For more information about backup monitoring, please see our blog article Monitoring Backup Solutions via Email.


Windows Security and Service Monitoring

In addition to all these possibilities for application monitoring, there are several other sensor types that can be used to monitor servers or services. The WMI Service sensors checks if a Windows service is running on a target computer and it can even try to automatically restart a "hanging" service as soon as it is detected.


The Security Center sensor can query the Windows security center for its status. If it reports missing anti-malware software, or anti-virus signatures being out-of-date, you will be informed immediately. This is also ideal as an additional sensor on your mail server to make sure the anti-virus solution is running and up-to-date.

Database Monitoring

Your database servers can be monitored as well. PRTG can send a query and check the results for you (response time, record count). Out of the box, PRTG supports monitoring Oracle, MySQL, Microsoft SQL, and any other database supporting the ADO interface. For Microsoft SQL database servers, there is another sensor type which monitors user connections and logins/logouts.


Web Application Monitoring

PRTG's various HTTP sensors let users monitor availability and loading times of their website. You can even render an image of the current appearance of a website in order to create a visual history, using the Full Web Page sensor. The transaction sensor is a great tool to check if a web shop is working as expected: with a series of requests, you, for example, can simulate the buying process. Only if all actions in a row can be completed successfully, the check returns an "OK" message. If anything goes wrong, you are immediately alerted and can react instantly to avoid loss of earnings for your company because of the web shop not being available or very slow.


Monitoring of Various Other Services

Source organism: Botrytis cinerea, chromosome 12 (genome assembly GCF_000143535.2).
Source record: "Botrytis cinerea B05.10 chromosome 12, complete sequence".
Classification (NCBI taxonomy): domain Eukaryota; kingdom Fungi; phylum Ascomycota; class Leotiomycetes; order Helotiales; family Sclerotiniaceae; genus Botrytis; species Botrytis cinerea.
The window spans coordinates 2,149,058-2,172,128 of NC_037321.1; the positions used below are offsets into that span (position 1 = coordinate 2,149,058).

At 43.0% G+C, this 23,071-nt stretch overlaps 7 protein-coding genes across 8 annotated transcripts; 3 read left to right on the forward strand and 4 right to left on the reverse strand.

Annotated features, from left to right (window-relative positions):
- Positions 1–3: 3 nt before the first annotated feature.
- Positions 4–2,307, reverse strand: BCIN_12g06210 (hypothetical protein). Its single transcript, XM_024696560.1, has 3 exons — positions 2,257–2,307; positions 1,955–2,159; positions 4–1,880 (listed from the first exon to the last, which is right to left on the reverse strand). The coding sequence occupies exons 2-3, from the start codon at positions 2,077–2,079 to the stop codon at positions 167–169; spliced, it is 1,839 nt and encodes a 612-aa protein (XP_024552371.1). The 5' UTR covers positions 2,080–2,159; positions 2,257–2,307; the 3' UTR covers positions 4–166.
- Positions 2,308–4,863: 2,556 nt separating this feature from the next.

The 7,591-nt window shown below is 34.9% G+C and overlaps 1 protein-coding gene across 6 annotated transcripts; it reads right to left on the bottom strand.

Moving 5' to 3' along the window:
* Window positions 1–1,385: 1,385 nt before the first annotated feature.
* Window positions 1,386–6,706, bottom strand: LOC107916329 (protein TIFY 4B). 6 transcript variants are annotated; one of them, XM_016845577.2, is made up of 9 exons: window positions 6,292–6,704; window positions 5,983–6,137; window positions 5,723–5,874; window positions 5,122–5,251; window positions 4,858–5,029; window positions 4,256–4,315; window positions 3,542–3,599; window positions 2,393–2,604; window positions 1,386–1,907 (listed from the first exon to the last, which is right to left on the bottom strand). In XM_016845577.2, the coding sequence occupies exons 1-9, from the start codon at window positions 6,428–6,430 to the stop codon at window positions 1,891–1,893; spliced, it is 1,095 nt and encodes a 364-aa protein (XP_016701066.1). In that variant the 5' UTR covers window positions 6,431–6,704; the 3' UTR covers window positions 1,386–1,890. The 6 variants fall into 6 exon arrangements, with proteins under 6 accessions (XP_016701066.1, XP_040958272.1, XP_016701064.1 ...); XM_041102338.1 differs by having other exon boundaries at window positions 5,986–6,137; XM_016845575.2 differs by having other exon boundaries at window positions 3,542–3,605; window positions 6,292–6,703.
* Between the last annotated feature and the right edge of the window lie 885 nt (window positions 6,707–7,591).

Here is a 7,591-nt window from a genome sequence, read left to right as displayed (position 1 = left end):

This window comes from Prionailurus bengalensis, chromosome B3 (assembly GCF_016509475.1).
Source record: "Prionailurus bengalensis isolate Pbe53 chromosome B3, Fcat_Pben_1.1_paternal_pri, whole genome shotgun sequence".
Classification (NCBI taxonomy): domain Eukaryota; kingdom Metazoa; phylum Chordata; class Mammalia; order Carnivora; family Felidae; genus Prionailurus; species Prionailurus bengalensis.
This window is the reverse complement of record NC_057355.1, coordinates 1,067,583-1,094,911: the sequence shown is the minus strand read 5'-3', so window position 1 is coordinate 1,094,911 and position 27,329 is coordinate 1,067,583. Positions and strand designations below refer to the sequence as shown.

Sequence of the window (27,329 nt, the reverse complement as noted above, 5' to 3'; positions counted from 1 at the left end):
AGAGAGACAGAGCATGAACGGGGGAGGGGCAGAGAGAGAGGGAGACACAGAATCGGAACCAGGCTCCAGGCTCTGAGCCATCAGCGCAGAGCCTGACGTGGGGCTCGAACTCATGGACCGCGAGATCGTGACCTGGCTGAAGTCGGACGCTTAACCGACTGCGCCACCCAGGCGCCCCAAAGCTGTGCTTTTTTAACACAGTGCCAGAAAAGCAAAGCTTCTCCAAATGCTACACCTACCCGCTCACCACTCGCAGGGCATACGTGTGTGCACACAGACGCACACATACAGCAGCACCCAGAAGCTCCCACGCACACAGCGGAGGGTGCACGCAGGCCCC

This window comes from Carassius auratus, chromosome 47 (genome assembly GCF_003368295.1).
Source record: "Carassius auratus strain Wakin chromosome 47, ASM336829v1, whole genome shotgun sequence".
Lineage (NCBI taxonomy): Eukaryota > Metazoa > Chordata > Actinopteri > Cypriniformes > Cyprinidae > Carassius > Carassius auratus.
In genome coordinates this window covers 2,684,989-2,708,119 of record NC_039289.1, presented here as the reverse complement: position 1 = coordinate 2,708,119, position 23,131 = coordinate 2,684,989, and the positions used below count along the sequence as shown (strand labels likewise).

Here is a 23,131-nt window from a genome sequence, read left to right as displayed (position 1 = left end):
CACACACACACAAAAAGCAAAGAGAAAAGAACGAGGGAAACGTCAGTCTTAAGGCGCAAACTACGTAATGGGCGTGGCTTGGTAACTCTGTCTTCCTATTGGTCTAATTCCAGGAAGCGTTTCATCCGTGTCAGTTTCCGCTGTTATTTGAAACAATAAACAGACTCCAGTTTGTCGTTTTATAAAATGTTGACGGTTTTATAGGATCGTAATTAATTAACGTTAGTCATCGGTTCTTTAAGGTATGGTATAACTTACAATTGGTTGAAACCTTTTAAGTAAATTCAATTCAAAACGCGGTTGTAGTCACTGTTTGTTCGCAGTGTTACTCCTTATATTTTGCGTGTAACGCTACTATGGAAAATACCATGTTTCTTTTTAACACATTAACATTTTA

There is a range of other sensor types that round up the service monitoring PRTG offers. These include, for example:


Data Visualization

There are different ways to visualize the data collected while monitoring. First, you can access all data directly in the PRTG device tree where you created your devices and sensors. It is also possible to create on-demand ad hoc reports of any time spans you would like, including raw data.


Libraries allow alternative views of the device tree, as well as further easy filtering options. This enables you, for example, to create lists of sensors used to monitor one dedicated application or service and display these sensors together, regardless of what device they're originally running on. You can also tag the desired objects in your device tree and let PRTG put together your library automatically by displaying all objects with a specific tag. This way, new objects will be added automatically to existing libraries.


If you are looking for an even more general and easy to read presentation modus, the customizable PRTG Maps bring together live monitoring status, graphs, and tables of all sensors monitoring one application, using your personalized layout as well as lines, custom objects, or your own pictures.


Classic reporting is available, where you can schedule regular reports, e.g. in PDF format, and use them for demand analysis, or to prove SLAs. Reports can also be sent automatically, for example, quarterly reports on bandwidth usage for your CEO.


One Central Point of Information for All Applications

PRTG gives you an overview of your entire network, including devices and direct infrastructure, in addition to application servers and the performance statistics of these. Whenever a service is not reachable, or thresholds are breached, you can be alerted immediately. And if you do not hear anything from PRTG, no news is good news and the network should be running perfectly.

Curious? Start monitoring your network immediately and download your free trial version of PRTG today!